In college, I changed schools three times and majors four. I’ve wanted to become an Interior Designer for model homes, an FBI agent, a journalist, a flight attendant, a caterer, an event planner, a forensic investigator, a criminal profiler, a preschool teacher and a guidance counselor over the years. There was also a brief stint where I wanted to become a famous singer until my mom gently explained that the melodic voice in my head wasn’t quite the same as the glass shattering one I let out in the shower. I’ve bounced around with putting my interests into a career field: I love to travel, to run, to help others, to design. I enjoy and am knowledgeable in criminal justice and psychology. And mostly, I love kids. The one thing that has never changed from a very young age was my desire to become a mom. I have always known that no matter what else, I wanted to one day take on what I feel is the most incredible role in the world: to become a mommy.
There were times in my life I thought I may never be able to become a mom. There were years I struggled with infertility. But then I met the love of my life, my other half and as if it was meant to be, we created a miracle.
From the moment I stood in our apartment bathroom in Austin and saw 2 red lines appear on the HPT, my life changed forever. In that moment I began a transformation from “Me” into “Mama”. That isn’t to say I lost my identity, gave up my own interests and hobbies (like running). But I changed inside as much as I began changing outside.
On August 19th when I first held my miracle baby, the little boy I had waited all my life to meet, I was forever changed completely. Becoming a mother is truly living with your heart outside of your body, it’s loving someone else unconditionally, it’s loving someone else more than yourself, more than you ever thought it was possible to love something; it’s wanting to become a better role model for this child, a better person, one they could hopefully look up to one day. It’s about practicing more of what you preach or hope to teach to your child.
When I became a mother I became a new person, a better person, a better version of myself.
I’m more patient. I’m more forgiving. I’m more understanding.
I’m more committed, more grounded, more driven.
I see this exemplified mostly in my running. I want to teach my children to never give up, to strive for their best, to redefine the impossible. How can I teach them that without showing them? Now when I run, I give it my all. I push that extra mile. I don’t give up, I dig in. I find my limits and I exceed them. I just do it while pushing a jogging stroller now 🙂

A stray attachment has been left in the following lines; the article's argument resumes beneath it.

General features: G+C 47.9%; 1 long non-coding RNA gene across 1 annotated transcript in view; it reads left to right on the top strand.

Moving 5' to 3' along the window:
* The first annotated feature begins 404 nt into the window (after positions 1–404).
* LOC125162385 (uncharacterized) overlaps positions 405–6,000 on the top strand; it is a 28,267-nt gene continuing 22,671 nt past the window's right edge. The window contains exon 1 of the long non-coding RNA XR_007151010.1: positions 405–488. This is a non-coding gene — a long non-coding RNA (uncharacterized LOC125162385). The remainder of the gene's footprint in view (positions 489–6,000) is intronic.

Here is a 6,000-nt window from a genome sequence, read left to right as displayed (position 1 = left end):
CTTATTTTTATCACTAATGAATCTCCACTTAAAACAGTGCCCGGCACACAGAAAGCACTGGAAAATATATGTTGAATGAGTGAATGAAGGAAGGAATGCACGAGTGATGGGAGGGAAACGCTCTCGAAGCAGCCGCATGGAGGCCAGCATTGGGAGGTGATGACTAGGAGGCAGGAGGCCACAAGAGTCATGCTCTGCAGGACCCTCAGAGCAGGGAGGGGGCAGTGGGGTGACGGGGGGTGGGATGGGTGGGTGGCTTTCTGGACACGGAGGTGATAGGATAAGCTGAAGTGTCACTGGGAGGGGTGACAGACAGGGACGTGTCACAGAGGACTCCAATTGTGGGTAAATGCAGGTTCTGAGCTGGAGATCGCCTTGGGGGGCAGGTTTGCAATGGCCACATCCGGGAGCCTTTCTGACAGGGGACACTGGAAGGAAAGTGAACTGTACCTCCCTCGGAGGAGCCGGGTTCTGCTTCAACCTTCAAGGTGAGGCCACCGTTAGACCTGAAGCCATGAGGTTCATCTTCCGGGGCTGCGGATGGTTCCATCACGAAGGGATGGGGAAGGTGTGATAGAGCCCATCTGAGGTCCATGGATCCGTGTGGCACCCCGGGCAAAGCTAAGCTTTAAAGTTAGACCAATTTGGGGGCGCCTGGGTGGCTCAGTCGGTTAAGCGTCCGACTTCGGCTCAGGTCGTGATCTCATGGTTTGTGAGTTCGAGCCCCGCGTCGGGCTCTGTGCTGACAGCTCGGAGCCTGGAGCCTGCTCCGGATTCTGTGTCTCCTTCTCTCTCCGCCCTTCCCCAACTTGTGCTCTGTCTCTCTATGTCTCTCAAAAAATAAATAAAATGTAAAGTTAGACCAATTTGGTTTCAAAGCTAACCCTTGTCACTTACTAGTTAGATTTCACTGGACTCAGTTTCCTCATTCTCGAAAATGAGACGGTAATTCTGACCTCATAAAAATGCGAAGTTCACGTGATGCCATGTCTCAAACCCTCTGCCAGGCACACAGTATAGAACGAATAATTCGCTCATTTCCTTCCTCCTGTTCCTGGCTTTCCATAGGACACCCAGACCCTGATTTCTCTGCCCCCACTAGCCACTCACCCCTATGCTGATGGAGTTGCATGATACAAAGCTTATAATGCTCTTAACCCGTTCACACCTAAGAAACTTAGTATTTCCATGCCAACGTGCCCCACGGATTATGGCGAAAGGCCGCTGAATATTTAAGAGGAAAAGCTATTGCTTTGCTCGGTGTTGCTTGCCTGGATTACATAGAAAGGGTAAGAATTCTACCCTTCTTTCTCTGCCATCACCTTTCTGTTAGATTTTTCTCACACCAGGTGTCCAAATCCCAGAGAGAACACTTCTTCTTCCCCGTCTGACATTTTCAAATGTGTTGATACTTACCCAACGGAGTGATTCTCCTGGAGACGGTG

I’ve also learned to be easier on myself in other areas. Before I became pregnant I’d put my body through anything. Sick? Sure I can still run. It’s raining and 20 degrees? Bring it on. I sprained my ankle? My knees hurt? Pain is weakness leaving the body. I’d push and push and push. When it came to my body it didn’t matter what number appeared on the scale or how flat my abs were, I didn’t appreciate my body fully for everything it did for me. But pregnancy and labor changed that for me. I learned to see my body in all it’s beauty and wonder. And that’s not to say you have to give birth to appreciate yourself but for me it was what truly opened my eyes to reality.
So I have stretch marks? Awesome! They’re beautiful reminders of the journey of creating another life. So I’ve got a “mama pouch”? Who cares! That belly made a HUMAN out of nothing. I’m not feeling this run? My legs hurt? My lungs are burning? Don’t give up, slow down. Keep pushing but know you are amazing, you are strong.
The voice in my head has done a 180. I used to curse myself mentally for not running faster, farther, pushing through and you know where it got me? No where but miserable. Now even on my slowest, hardest runs, the ones where I’d rather be doing anything but running that voice in my head tells me I’m amazing. To keep pushing for no other reason than because I can. And now, I smile when that voice cheers me on and I dig a little deeper.
There are still days of course that nothing fits quite right, that I feel a little uncomfortable in my own skin. But I stop in those moments and remind myself that I am beautiful. I can create life, I can run and move, I can take a breath and just appreciate the things I should be grateful for every day. And I can always make smarter decisions today to feel a little better because after all, tomorrow is a new day.